ordered to report at Hilton Head where they were assigned to a
brigade commanded by Colonel Hartwell, the 3d Brigade in
Hatch's Coast Division. On Nov. 30, the 55th was engaged with
the enemy at Honey Hill, losing Captain Crane, Lieut. Boynton,
ton, and 31 men killed, and Colonel Hartwell and 108 officers
and men wounded, several mortally, the heaviest loss of the
regiment in any one action. It retired to Boyd's Neck a week
later, where it remained until Jany. 11, 1865, when it
embarked on transports bound for Savannah, Ga. Here it was
occupied doing garrison duty at Forts Jackson, Bartow, and
other points until Feb. 1, 1865, when it embarked for Hilton
Head. It there boarded the steamer LOUISBURG and went on an
expedition up the Edisto River. This expedition was without
results worthy of note, and on the 6th of February the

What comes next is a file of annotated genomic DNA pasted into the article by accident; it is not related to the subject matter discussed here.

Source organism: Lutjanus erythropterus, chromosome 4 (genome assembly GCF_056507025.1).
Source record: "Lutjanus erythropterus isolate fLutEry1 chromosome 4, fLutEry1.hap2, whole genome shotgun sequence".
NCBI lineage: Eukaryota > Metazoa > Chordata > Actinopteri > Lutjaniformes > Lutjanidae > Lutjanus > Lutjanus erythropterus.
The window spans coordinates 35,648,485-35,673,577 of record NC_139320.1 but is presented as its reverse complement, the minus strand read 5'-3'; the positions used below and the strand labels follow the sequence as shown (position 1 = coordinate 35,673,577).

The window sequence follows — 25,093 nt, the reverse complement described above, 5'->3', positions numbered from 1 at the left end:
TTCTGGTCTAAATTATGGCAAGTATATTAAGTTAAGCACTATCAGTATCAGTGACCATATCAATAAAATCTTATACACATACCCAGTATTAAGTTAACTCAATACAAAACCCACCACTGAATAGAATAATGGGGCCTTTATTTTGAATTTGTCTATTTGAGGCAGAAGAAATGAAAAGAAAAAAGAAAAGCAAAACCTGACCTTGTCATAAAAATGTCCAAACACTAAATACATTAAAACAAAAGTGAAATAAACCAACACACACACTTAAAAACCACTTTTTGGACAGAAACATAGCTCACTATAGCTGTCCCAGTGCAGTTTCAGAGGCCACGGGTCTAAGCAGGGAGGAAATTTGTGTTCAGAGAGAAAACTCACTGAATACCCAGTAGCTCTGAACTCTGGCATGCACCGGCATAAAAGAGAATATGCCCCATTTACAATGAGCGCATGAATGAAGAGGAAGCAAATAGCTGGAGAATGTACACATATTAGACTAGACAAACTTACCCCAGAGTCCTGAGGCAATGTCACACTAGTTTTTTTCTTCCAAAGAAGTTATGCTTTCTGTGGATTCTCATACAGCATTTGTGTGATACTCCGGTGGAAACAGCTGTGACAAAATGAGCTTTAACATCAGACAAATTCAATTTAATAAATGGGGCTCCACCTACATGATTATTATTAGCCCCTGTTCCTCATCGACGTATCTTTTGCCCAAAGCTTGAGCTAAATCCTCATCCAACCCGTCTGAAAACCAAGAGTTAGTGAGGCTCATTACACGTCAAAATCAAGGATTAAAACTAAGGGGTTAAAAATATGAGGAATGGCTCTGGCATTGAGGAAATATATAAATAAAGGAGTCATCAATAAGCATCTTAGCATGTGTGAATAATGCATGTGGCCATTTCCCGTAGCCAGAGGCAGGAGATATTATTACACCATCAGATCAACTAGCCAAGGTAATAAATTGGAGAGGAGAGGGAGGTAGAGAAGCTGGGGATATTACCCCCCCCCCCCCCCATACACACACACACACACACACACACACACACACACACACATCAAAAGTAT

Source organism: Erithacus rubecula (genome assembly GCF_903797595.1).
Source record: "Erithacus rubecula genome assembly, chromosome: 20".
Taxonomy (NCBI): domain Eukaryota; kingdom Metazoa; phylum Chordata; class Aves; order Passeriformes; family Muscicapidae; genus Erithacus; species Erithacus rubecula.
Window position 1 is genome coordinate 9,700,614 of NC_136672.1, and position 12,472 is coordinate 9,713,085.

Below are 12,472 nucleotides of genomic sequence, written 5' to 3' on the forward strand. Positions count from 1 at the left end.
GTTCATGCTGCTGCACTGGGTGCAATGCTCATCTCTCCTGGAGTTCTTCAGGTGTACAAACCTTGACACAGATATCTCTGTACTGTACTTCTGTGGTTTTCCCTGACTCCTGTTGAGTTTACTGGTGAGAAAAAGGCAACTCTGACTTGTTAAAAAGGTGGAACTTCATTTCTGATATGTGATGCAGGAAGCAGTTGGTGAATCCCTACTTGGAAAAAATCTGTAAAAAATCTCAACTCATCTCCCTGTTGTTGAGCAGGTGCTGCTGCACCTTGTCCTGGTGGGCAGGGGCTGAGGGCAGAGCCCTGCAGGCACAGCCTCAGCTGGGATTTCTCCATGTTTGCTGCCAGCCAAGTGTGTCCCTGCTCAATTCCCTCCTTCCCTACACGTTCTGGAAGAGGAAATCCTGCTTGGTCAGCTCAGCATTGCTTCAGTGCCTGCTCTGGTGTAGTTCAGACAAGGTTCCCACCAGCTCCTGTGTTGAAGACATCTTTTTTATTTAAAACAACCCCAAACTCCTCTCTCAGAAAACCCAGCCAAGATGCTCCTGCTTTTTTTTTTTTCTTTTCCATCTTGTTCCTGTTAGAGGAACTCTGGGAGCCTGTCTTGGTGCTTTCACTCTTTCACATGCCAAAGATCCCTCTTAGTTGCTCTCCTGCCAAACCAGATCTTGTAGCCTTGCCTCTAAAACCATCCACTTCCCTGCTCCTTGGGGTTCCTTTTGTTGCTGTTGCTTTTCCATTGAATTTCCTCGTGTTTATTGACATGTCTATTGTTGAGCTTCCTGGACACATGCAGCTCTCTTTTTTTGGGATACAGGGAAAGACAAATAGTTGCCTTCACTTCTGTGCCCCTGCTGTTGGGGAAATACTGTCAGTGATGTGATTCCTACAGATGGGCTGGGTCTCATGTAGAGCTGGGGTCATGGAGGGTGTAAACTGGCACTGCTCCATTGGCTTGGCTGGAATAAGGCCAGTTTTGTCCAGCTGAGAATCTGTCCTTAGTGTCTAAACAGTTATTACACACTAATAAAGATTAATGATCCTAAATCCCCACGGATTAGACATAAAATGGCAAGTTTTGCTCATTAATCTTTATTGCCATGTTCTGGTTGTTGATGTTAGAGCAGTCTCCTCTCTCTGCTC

regiment was ordered back to its old camp near Stono Inlet.
On the 10th it was sent to James Island where it was engaged
without loss. The following day it was sent to Bull's Bay,
ten miles north of Charleston, and after much difficulty in
landing, disembarked Feb. 18. The following day it received
news of the evacuation of Charleston by the Confederates, and
on the 20th the regiment advanced and entered Mount Pleasant,
a suburb of the city. The city proper was entered the
following day. After two days in the captured city, on Feb.
22, the 55th was attached to Potter's Division and sent
on an expedition into the interior of the State as far as St.
Stephen's Depot on the Santee River, returning to Charleston,
About March 17, it was sent back to James Island to do
guard duty. April 5 it accompanied an expedition under
General Hartwell into the interior of the State. On the 21st
of April the cessation of hostilities was announced, the
regiment at this time being at St. Andrew's. Here it remained
until May 7 when it was sent to Summerville, twenty-one miles
up the Ashley River. From this place on the l9th it was sent
to Orangeburg where its headquarters remained, though the